D-Day approaches as Southern Cross Austereo (SCN) rebrands regional radio as Triple M or Hit.
Next week, most of SCNs regional stations will get a new name and identity to align with the company’s city stations. This is largely a corporate brand architecture approach to clean up the brand portfolio and make it easier to sell the network of two stations to advertisers, rather than 70+ individual stations.
Since the announcement in September, many locals and the media industry have criticised the decision and referred to it as killing local radio.
This is more evident with the stations that will become Triple M. Most of the stations that will become Hit are newer, several have already had name changes. Apart from a couple, they already share either the Star or Hot FM brand.
The main concern is that the change to Triple M will result is the loss of many heritage brands such as 2WG, 3SR, 3BO. Some of the station names date back to the 1930s.
While many of the names are simply callsigns and many of the brandmarks are not very well considered, they stand as one of the last bastions of what it means to be local. They’ve represented Wagga Wagga, Shepparton, Bendigo and many other local communities for generations.
From the 15th December, they will be no more.
It seems that SCN has underestimated the impact of losing these local radio brands. In particular, it’s the message it sends to local communities across Australia. Some feel it is yet another symbolic gesture of how the city is dismissing the importance of local identity.
Worse still, it seems SCN hasn’t considered how appropriate the Triple M brand is for these local stations.
Triple M is known in Melbourne and Sydney is a known as a very blokey rock station for guys under 40. The brand will now be applied to classic hits stations females and males 35+. Unless they change their format, Triple M doesn’t really make sense for these stations.
It will also be interesting to see the impact of the regional stations on Triple M’s image. How will Melbourne and Sydney Triple M listeners feel about listening to Triple M on AM (as some of the stations are) or hearing Celine Dion, Abba or Michael Bublé on what they thought was their rock station? It’s not great for brand consistency and image. What will Triple M stand for now?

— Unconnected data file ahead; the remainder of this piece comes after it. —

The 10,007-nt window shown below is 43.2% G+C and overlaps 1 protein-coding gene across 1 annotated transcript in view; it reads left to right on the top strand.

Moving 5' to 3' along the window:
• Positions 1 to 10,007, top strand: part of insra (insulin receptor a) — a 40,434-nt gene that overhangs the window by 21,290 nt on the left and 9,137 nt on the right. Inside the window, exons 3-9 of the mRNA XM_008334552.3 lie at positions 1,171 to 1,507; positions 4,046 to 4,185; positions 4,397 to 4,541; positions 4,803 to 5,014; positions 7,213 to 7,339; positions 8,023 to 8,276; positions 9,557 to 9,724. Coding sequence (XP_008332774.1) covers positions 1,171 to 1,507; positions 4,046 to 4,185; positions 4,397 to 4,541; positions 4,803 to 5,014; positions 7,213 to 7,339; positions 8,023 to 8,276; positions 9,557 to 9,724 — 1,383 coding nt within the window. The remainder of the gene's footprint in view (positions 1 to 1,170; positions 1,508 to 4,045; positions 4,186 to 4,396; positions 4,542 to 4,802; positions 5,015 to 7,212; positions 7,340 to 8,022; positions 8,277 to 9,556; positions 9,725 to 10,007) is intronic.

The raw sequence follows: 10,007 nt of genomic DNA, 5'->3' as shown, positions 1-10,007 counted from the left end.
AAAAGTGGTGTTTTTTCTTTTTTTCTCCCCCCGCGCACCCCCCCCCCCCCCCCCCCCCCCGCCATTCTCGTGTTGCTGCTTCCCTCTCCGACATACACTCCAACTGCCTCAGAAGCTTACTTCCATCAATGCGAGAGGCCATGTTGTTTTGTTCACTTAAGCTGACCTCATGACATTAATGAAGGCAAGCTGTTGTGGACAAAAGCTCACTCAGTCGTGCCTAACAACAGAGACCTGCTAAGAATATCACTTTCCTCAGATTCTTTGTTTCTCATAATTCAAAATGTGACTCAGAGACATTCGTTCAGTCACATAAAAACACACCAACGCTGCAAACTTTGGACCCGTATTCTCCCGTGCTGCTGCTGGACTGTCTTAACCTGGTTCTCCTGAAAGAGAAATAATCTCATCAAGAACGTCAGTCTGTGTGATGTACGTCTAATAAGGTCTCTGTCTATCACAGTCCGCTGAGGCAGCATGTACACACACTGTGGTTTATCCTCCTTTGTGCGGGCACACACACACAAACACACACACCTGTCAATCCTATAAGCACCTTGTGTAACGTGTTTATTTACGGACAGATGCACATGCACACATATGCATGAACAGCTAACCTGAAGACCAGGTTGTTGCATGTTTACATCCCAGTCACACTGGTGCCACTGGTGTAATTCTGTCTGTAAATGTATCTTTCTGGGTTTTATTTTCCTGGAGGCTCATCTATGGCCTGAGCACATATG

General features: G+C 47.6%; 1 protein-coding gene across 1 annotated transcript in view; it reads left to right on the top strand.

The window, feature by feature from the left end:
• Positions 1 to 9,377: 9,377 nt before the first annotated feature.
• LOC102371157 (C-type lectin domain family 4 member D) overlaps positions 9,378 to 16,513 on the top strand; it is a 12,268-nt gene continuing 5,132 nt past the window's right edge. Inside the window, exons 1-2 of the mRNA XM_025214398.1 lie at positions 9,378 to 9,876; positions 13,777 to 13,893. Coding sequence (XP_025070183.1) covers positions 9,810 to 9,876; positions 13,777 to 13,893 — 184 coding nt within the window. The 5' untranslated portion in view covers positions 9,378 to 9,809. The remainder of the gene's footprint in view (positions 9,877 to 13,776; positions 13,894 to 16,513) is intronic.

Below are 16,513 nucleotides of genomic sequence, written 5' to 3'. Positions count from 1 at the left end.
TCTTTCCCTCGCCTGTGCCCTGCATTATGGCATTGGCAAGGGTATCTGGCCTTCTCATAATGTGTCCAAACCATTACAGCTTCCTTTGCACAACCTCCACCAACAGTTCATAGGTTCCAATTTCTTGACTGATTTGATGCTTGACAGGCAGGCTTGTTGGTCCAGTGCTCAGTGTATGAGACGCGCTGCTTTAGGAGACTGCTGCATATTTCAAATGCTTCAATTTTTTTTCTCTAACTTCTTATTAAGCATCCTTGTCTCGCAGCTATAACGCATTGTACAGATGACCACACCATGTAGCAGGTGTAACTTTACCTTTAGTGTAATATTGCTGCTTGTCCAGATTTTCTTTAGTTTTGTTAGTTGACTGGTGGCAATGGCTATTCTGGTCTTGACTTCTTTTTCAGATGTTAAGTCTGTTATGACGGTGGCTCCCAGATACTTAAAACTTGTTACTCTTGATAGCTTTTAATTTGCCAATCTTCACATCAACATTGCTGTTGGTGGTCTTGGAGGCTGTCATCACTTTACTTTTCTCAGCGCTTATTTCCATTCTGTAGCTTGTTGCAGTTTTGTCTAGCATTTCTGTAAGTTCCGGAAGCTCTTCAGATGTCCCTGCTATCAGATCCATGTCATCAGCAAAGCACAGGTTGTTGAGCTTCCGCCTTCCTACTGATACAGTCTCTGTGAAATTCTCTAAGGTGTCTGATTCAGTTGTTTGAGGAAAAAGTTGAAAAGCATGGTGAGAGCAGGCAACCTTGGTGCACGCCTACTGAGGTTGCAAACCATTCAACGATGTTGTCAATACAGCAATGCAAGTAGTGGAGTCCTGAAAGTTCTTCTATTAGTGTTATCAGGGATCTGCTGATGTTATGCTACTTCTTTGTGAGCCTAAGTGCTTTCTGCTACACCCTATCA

Perhaps if SCN owned the Pure Gold brand, it might’ve made more sense.
SCNs Head of Regional Radio, Rick Lenarcic has been busy trying to justify this move. He said the re-branding would make the company’s network of stations easier to deal with for advertisers. “For the first time, our audiences and advertisers will identify and engage with brands that are both local to their region and national.”
SCN’s brand architecture decision highlights the challenge of making brand architecture reforms. You need to consider all your audiences and the impact the changes will have on them. There will always be winners and losers. In this case, SCN have focused on advertisers and their agency team, not what is in the best interests of its listeners – particularly for the stations that will become Triple M. I suspect the fact that many of these markets have little or no competition (except for the ABC or narrowcasters) also played into SCN’s decision.
Like most radio networks both here and overseas, SCN has been slowly moving away from true local radio since the 1990s. The programming is controlled from the cities or a network hub and most of shows are networked across the country or state. Renaming the stations is perhaps one of the last symbolic nails in the coffin for true local radio.
With this brand decision, SCN has a fair bit of work ahead to re-build community trust in some of these regions.
Note: Mix 94.5 Perth, Mix 106.3 Canberra, 4TO Townsville, 2GO Gosford, Gold FM Gold Coast & KOFM Newcastle will keep their name for now. However, these stations will adopt some if not all of the Triple M brand including the logo and colour palette.
Michael is Managing Partner and Strategy Director at Truly Deeply, a brand agency with 25 years’ experience working with brands to position them for growth. His deep expertise is in unlocking the strategic power of your brand to create a differentiated, compelling and authentic brand proposition that will engage all your audiences. Michael has extensive experience working across Australia and the Middle East working with leading Australian and International organisations across just about every sector.